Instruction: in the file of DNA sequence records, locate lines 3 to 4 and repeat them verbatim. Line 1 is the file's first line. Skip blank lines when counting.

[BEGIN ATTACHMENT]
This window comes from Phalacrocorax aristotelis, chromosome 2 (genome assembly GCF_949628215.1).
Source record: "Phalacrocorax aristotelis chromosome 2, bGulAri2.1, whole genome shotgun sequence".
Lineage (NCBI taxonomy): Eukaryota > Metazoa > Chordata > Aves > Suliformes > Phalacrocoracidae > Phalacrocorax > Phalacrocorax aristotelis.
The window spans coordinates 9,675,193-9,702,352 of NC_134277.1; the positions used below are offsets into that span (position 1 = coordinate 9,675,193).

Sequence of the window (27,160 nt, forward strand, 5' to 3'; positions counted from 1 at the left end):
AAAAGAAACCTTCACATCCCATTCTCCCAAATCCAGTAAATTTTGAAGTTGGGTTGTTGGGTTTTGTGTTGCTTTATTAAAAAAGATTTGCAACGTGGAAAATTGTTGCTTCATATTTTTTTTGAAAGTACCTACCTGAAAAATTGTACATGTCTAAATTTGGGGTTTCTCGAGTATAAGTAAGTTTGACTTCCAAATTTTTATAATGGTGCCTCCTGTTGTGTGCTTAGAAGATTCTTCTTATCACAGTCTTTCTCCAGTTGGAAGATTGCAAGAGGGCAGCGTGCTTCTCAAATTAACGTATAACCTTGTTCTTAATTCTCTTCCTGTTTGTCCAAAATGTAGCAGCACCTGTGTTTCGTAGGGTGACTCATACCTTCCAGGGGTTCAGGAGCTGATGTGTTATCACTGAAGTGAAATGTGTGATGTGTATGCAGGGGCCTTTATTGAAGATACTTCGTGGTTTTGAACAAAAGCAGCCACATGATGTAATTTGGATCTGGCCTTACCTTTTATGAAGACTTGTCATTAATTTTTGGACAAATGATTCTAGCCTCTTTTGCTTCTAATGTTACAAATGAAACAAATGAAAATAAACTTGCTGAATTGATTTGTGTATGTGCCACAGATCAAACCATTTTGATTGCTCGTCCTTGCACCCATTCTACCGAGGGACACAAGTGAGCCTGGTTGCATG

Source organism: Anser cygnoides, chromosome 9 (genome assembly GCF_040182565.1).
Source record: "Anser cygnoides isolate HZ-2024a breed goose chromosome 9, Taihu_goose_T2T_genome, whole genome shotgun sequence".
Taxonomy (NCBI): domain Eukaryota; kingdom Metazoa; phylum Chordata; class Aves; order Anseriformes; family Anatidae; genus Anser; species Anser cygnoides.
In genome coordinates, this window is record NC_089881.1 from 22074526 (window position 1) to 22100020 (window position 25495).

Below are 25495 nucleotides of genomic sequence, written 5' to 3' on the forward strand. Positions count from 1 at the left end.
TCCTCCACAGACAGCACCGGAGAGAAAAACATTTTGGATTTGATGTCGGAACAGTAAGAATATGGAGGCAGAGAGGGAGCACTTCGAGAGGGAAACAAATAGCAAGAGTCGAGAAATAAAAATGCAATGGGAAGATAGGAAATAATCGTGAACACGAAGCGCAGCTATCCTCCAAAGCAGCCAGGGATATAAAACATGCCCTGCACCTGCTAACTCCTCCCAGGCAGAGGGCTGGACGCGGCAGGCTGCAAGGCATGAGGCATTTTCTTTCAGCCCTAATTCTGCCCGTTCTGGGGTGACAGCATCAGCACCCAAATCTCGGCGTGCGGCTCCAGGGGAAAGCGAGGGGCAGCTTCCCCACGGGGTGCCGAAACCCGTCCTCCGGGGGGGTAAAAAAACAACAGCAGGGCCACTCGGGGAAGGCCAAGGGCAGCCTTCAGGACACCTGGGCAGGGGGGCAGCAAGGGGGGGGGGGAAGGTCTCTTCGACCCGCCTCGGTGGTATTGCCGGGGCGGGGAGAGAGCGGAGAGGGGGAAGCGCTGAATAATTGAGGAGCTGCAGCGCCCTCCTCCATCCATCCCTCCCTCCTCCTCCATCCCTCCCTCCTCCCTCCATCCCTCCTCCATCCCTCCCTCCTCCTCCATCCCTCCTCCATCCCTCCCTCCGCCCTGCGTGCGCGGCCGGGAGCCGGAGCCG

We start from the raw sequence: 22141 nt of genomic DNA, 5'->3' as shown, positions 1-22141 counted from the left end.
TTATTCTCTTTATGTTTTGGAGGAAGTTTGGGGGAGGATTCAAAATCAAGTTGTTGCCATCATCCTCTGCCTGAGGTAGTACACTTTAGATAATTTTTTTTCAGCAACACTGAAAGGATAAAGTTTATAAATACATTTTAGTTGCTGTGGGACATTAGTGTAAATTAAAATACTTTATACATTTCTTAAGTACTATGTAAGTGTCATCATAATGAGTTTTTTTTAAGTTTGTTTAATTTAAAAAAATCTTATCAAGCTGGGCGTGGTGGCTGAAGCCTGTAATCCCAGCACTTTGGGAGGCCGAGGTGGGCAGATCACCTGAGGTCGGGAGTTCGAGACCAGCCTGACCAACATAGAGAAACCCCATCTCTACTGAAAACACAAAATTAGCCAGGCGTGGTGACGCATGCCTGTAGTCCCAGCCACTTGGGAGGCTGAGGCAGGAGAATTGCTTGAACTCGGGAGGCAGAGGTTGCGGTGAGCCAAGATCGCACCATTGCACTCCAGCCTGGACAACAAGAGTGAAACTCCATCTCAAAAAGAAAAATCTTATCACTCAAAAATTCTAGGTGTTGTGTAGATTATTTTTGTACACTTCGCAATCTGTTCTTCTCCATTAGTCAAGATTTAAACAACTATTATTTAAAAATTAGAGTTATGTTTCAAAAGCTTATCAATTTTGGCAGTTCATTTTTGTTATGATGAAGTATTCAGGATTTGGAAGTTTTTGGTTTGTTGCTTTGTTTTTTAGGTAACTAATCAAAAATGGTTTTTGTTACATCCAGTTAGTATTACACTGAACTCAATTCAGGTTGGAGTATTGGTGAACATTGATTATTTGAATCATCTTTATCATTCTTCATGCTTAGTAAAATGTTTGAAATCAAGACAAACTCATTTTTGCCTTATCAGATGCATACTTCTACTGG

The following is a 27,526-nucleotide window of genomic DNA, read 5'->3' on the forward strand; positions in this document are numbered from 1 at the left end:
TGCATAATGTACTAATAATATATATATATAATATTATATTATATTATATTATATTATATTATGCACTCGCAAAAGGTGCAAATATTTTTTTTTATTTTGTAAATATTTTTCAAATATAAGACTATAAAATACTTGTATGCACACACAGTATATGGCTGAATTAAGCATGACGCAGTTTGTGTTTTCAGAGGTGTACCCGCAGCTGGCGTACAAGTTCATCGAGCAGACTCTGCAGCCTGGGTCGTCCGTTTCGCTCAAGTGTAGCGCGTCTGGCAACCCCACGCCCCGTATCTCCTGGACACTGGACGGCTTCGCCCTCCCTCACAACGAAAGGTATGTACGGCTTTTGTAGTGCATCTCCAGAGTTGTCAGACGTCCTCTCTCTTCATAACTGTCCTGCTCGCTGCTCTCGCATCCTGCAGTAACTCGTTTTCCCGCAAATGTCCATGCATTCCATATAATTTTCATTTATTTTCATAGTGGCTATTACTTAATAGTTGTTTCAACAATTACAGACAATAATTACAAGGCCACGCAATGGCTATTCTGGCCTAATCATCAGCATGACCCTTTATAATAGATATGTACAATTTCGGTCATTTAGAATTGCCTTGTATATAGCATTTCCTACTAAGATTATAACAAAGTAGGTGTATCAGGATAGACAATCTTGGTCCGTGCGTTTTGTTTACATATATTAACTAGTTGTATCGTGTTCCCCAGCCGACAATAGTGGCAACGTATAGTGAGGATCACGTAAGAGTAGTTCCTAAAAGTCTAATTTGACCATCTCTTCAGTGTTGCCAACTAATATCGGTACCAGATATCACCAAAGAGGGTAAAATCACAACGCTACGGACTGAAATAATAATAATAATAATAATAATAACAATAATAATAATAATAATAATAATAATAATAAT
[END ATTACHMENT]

Lineage (NCBI taxonomy): Eukaryota > Metazoa > Chordata > Aves > Suliformes > Phalacrocoracidae > Phalacrocorax > Phalacrocorax aristotelis.
The window spans coordinates 9,675,193-9,702,352 of NC_134277.1; the positions used below are offsets into that span (position 1 = coordinate 9,675,193).